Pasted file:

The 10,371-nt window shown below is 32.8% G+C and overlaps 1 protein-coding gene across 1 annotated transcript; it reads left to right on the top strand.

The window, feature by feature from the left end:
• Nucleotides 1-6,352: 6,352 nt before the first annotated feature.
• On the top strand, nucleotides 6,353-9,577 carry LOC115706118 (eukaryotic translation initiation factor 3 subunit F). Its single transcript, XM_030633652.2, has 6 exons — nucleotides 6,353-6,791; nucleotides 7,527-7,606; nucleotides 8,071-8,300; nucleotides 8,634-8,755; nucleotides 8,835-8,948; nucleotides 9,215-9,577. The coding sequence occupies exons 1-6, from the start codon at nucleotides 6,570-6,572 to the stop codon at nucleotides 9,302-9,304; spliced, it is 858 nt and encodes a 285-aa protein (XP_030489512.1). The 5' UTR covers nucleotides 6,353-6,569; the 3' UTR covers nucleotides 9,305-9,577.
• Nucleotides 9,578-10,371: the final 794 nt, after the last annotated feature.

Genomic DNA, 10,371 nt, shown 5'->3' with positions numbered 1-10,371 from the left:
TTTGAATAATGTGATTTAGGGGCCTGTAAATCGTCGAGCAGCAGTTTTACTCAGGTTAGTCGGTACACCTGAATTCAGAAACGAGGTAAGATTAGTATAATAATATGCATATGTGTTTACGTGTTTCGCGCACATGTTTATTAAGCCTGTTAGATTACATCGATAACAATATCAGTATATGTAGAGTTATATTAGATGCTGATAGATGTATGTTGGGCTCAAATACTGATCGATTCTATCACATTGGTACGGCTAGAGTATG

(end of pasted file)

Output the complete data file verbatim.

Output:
The 10,371-nt window shown below is 32.8% G+C and overlaps 1 protein-coding gene across 1 annotated transcript; it reads left to right on the top strand.

The window, feature by feature from the left end:
• Nucleotides 1-6,352: 6,352 nt before the first annotated feature.
• On the top strand, nucleotides 6,353-9,577 carry LOC115706118 (eukaryotic translation initiation factor 3 subunit F). Its single transcript, XM_030633652.2, has 6 exons — nucleotides 6,353-6,791; nucleotides 7,527-7,606; nucleotides 8,071-8,300; nucleotides 8,634-8,755; nucleotides 8,835-8,948; nucleotides 9,215-9,577. The coding sequence occupies exons 1-6, from the start codon at nucleotides 6,570-6,572 to the stop codon at nucleotides 9,302-9,304; spliced, it is 858 nt and encodes a 285-aa protein (XP_030489512.1). The 5' UTR covers nucleotides 6,353-6,569; the 3' UTR covers nucleotides 9,305-9,577.
• Nucleotides 9,578-10,371: the final 794 nt, after the last annotated feature.

Genomic DNA, 10,371 nt, shown 5'->3' with positions numbered 1-10,371 from the left:
TTTGAATAATGTGATTTAGGGGCCTGTAAATCGTCGAGCAGCAGTTTTACTCAGGTTAGTCGGTACACCTGAATTCAGAAACGAGGTAAGATTAGTATAATAATATGCATATGTGTTTACGTGTTTCGCGCACATGTTTATTAAGCCTGTTAGATTACATCGATAACAATATCAGTATATGTAGAGTTATATTAGATGCTGATAGATGTATGTTGGGCTCAAATACTGATCGATTCTATCACATTGGTACGGCTAGAGTATG